“Think about which one best serves your needs. One of those needs is obtaining your SPS, but that should be an element rather than the sole driver of your choice.

“Look at various options and work out what service and membership experience you would receive from each of the groups.”
CII has just over 100,000 members worldwide, but the section of the body financial advisers join is the Personal Finance Society (PFS), which has 30,000 members.

In its most recent member survey, PFS found that 89% of individuals consider themselves RDR-ready. Meanwhile, CII has issued a total of 19,030 SPS (as of 30 Nov) excluding renewals.

Jenkins says PFS has an extensive CPD programme, which can be accessed online as well as through attending meetings. The events cater for those looking for regulatory support as well as those who would like to progress beyond regulatory requirements towards chartered status.

He adds: “I think that it is important to give members a broad sense of the market rather than get them to focus only on the areas they are specialist in.”

Membership fees: £70pa for PFS student, £175pa for CertPFS, DipPFS, FPFS and APFS, £220pa for chartered.


Founded in 1955, the CFA Society of the UK has over 10,000 investment professionals as members. Only about 15% of these are wealth managers, with the rest working elsewhere in the financial services industry mainly as portfolio managers or investment analysts.

This is because on top of issuing SPS, CFA UK also provides the framework for members to sit their Investment Management Certificate as a basis for a career in investment management.

Craig Hurring, director of communications and marketing for the organisation, says it runs around 80 continuing education events each year, all of which are CPD-accredited. If advisers wish to study beyond the minimum RDR requirement (CFA level 1 plus IMC examination), it provides exam support through study groups, topic surgeries, mock papers and mock exams.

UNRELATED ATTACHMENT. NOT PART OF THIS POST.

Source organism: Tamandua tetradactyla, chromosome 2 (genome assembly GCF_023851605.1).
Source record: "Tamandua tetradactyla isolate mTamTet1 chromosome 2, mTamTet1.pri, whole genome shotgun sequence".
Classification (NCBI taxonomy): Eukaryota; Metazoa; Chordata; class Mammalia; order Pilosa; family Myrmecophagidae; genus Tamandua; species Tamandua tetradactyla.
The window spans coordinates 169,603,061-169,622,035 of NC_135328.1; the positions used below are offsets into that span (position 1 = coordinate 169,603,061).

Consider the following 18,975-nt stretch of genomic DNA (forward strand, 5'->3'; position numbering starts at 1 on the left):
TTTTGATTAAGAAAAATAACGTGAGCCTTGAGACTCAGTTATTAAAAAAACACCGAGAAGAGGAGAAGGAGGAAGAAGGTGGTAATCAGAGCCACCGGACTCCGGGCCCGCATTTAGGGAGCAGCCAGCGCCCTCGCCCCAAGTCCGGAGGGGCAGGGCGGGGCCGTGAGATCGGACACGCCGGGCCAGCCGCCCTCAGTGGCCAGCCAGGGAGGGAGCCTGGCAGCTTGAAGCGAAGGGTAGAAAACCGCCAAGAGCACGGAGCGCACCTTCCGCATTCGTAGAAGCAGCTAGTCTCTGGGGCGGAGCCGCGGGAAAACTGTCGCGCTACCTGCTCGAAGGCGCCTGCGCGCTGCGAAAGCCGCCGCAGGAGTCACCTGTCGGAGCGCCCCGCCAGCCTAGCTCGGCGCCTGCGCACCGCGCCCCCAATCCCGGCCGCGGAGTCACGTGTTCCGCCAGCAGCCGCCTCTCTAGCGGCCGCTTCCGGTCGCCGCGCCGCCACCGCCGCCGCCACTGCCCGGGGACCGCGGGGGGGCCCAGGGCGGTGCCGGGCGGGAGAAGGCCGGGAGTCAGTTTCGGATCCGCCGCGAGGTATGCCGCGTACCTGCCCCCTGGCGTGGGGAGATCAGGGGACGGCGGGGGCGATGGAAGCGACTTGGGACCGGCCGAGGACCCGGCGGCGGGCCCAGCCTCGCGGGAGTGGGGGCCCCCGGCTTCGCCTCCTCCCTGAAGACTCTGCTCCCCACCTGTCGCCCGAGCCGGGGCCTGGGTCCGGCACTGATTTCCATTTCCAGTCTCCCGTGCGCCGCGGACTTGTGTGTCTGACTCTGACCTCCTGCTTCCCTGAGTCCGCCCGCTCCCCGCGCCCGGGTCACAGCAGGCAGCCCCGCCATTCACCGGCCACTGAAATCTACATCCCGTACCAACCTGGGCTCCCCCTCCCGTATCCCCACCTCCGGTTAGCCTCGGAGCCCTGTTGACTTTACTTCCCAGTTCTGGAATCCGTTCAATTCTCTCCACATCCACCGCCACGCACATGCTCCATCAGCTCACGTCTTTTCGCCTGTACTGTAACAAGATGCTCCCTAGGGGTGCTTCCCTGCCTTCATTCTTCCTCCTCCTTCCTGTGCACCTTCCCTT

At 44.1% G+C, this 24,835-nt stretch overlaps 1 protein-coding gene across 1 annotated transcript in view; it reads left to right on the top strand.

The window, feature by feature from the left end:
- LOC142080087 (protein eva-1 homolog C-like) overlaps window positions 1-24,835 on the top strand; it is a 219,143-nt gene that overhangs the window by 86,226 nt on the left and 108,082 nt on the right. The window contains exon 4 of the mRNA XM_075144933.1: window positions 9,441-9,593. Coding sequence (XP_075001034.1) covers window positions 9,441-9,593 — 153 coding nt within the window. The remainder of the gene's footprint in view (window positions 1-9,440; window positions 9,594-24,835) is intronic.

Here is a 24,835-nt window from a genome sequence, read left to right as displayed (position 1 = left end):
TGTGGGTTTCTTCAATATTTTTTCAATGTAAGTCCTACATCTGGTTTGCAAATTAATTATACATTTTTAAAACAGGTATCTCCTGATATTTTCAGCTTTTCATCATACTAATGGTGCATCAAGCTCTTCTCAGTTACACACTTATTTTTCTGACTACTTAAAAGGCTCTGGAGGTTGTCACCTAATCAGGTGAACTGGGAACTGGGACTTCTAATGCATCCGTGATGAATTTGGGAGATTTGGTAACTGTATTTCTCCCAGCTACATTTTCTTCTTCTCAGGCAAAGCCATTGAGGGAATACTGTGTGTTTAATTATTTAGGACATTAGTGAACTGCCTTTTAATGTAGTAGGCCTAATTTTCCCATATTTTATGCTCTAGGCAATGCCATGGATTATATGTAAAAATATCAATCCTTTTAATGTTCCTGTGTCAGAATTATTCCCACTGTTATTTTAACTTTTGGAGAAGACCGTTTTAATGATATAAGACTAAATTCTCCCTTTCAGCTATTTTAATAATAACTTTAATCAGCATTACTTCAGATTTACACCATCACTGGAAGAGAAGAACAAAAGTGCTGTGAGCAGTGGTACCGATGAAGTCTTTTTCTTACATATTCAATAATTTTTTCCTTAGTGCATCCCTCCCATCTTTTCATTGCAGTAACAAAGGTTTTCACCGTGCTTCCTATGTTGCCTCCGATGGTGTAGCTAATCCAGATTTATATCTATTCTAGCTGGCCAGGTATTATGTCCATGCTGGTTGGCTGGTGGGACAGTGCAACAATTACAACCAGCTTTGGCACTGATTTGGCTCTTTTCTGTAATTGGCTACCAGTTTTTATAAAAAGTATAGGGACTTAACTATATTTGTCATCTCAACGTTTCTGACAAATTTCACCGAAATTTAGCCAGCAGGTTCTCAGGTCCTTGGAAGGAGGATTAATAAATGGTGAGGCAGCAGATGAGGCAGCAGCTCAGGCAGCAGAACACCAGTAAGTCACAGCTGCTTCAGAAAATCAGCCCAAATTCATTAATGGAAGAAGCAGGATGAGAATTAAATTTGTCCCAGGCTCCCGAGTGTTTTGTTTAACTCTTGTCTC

“All members have to abide by and adhere to the CFA Institute’s code of ethics and standards of professional conduct. The code and standards ¬describe best practice and provide guidance relating to professionalism, the integrity of capital markets, duties to clients, duties to employers, investment analysis and conflicts of interest,” Hurring adds.

Membership fees: £100pa, plus discounted rate to attend CPD events – typically £15 (non-members pay £50).


Nick Cann, CEO at the Institute of Financial Planning, expects a lot more movement between accredited bodies this year, compared to the situation before RDR.

Advisers’ priority before 31 Dec, 2012, was to receive their SPS in order to prove they were RDR-ready, he explains.
But now that the deadline has come and gone they will be more discerning about their accredited body choice and look for one that best fits their career aims and objectives, he adds.

Last October, IFP launched a register for accredited financial planning firms, which it says helps like-minded individuals to recognise one another and also provides a kitemark for clients.

A two-day programme (12 hours) of structured learning is provided for members to contribute towards their CPD and this is heavily focused on financial planning skills.

Additional CPD activities that are not driven through IFP can still be logged on its online system and count towards SPS renewal.
Membership fees: £175pa including SPS provision.